During the repair work, HUD will arrange to pay for a hotel room and provide a stipend for food and other necessities. Tenants can also arrange to stay with a friend or family during that time and also receive the stipend, she explained.

“We know this will be tough for them,” she said. “But in the end they will see a lot of improvements, and this is a good investment in the property that will extend its affordability for many years.”

The CHFA financing also ensures that the property will continue to operate as low-income senior housing for at least the next 20 years, Cloud explained.

The Manors were built in 1978 to provide 78 one-bedroom units under the Section 8 housing program. A small renovation was done in 1988, and repairs have been made over the years. But the property is now in need of a large-scale renovation, according to a news release issued by Steele and the Monroe Group.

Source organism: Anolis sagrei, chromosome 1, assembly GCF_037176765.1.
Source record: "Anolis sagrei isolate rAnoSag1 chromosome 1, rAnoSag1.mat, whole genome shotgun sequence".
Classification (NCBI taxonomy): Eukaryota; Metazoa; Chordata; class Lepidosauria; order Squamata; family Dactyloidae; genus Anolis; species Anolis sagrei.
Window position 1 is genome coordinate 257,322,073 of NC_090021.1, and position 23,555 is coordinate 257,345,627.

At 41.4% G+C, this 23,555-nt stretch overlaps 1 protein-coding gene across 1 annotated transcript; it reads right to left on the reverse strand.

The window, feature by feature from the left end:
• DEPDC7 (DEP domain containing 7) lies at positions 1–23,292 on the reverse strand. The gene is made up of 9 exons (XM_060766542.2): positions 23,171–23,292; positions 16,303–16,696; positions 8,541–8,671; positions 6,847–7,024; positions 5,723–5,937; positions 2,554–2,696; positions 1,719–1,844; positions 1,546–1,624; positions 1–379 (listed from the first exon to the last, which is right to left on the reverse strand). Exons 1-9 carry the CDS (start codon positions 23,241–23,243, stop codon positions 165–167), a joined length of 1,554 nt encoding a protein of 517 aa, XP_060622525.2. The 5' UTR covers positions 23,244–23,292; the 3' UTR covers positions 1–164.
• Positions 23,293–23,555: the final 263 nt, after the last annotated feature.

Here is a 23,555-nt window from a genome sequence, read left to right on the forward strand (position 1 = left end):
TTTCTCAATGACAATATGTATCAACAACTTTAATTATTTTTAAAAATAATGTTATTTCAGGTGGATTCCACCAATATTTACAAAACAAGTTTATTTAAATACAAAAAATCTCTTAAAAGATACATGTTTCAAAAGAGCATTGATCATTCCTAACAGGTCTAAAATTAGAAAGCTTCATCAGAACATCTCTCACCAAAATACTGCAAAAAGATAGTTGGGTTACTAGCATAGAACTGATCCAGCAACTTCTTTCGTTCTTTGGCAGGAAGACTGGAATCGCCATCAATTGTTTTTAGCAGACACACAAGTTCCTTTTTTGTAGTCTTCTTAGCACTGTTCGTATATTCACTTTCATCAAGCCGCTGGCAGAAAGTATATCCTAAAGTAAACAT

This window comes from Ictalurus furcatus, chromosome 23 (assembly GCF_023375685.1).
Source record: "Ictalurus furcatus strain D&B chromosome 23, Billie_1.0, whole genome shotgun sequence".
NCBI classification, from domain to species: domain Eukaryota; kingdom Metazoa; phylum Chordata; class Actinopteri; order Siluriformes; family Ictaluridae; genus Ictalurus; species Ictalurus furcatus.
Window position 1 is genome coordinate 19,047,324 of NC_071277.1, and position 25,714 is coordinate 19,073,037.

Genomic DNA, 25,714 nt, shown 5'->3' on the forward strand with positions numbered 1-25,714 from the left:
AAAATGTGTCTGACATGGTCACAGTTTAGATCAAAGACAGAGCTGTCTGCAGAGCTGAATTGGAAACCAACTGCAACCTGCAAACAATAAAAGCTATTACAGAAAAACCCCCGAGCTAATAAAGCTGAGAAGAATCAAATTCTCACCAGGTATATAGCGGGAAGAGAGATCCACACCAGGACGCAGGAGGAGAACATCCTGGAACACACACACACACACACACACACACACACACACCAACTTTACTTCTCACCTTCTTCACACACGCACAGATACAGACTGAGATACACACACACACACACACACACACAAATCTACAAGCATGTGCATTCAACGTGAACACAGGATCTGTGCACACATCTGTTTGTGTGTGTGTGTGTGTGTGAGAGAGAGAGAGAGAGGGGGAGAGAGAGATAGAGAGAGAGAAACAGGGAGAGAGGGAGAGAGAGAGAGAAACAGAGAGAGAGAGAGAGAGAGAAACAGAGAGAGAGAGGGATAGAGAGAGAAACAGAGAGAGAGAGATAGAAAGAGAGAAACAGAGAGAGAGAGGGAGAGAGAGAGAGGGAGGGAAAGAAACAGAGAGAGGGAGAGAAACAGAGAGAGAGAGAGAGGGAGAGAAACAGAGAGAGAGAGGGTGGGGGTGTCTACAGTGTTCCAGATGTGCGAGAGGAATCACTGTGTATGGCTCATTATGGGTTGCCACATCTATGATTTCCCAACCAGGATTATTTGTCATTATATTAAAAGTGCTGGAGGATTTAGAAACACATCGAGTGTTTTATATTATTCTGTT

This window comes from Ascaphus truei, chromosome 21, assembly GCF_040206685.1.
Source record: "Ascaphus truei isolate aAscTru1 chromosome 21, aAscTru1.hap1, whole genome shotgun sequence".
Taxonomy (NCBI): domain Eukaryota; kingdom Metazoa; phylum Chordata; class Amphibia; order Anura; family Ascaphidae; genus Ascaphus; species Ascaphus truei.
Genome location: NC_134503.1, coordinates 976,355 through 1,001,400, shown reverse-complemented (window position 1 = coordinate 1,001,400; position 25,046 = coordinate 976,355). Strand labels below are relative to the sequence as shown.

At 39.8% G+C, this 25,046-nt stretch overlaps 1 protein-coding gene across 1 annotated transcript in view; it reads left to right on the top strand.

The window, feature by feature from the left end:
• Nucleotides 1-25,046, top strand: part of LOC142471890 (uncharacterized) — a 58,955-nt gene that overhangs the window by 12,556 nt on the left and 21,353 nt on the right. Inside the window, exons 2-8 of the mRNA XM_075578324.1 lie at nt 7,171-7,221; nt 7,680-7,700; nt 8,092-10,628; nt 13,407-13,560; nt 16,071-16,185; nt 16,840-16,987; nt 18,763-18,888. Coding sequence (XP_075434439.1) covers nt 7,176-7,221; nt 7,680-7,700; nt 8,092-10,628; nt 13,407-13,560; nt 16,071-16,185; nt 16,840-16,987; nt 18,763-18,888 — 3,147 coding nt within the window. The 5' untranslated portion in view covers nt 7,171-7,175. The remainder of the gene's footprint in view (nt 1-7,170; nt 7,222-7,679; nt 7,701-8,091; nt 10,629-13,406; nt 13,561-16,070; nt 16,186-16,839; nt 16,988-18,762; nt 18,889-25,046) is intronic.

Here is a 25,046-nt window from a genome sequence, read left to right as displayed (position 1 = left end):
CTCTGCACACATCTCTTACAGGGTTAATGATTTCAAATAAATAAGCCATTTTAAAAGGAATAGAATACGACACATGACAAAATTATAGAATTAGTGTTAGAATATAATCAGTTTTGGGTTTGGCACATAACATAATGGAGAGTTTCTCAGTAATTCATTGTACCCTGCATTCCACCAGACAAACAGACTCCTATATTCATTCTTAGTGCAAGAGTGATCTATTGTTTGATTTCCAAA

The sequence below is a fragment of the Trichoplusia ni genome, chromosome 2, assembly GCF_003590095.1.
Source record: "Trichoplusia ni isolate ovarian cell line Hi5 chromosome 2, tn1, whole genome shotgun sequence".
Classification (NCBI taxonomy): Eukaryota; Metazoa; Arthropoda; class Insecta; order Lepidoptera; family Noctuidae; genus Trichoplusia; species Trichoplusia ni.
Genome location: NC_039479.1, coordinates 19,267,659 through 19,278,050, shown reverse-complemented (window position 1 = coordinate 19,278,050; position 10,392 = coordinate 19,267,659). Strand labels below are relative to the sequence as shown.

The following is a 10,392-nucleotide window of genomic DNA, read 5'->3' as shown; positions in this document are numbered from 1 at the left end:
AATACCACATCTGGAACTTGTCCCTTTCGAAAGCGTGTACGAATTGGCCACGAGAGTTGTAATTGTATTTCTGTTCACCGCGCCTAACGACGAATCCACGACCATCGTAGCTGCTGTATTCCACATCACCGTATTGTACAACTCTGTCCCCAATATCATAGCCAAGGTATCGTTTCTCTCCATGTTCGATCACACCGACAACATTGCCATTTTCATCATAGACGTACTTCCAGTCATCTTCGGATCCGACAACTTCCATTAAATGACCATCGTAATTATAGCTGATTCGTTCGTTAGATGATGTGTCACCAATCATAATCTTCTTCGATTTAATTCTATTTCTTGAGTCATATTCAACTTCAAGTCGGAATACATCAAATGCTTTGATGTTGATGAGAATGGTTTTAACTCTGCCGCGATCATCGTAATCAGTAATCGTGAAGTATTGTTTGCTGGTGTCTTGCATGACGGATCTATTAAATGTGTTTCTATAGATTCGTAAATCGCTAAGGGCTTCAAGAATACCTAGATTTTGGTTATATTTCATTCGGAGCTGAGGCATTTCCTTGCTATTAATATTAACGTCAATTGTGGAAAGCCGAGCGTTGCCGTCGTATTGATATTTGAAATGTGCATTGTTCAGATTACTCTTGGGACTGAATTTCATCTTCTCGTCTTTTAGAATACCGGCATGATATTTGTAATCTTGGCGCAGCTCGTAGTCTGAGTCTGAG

Steele obtained a 4 percent Low Income Housing Tax Credit and tax exempt bond financing from the CHFA. The Garfield County Housing Authority also transferred $2.5 million of its federal tax exempt bond cap funds back to CHFA in support of the local project.

The Monroe Group will continue to manage the property throughout renovation and after it is completed, while Steele Properties will be responsible for hiring a general contractor and overseeing the work, Cloud said.

Michel (Mike) Gafford Jocelyn (7/3/1943 — 7/20/2016)

Michel (Mike) Gafford Jocelyn, 73, died peacefully after a valiant fight against brain cancer at Valley View Hospital in Glenwood Springs, Colorado, on July 20th 2016, surrounded by those who loved him most.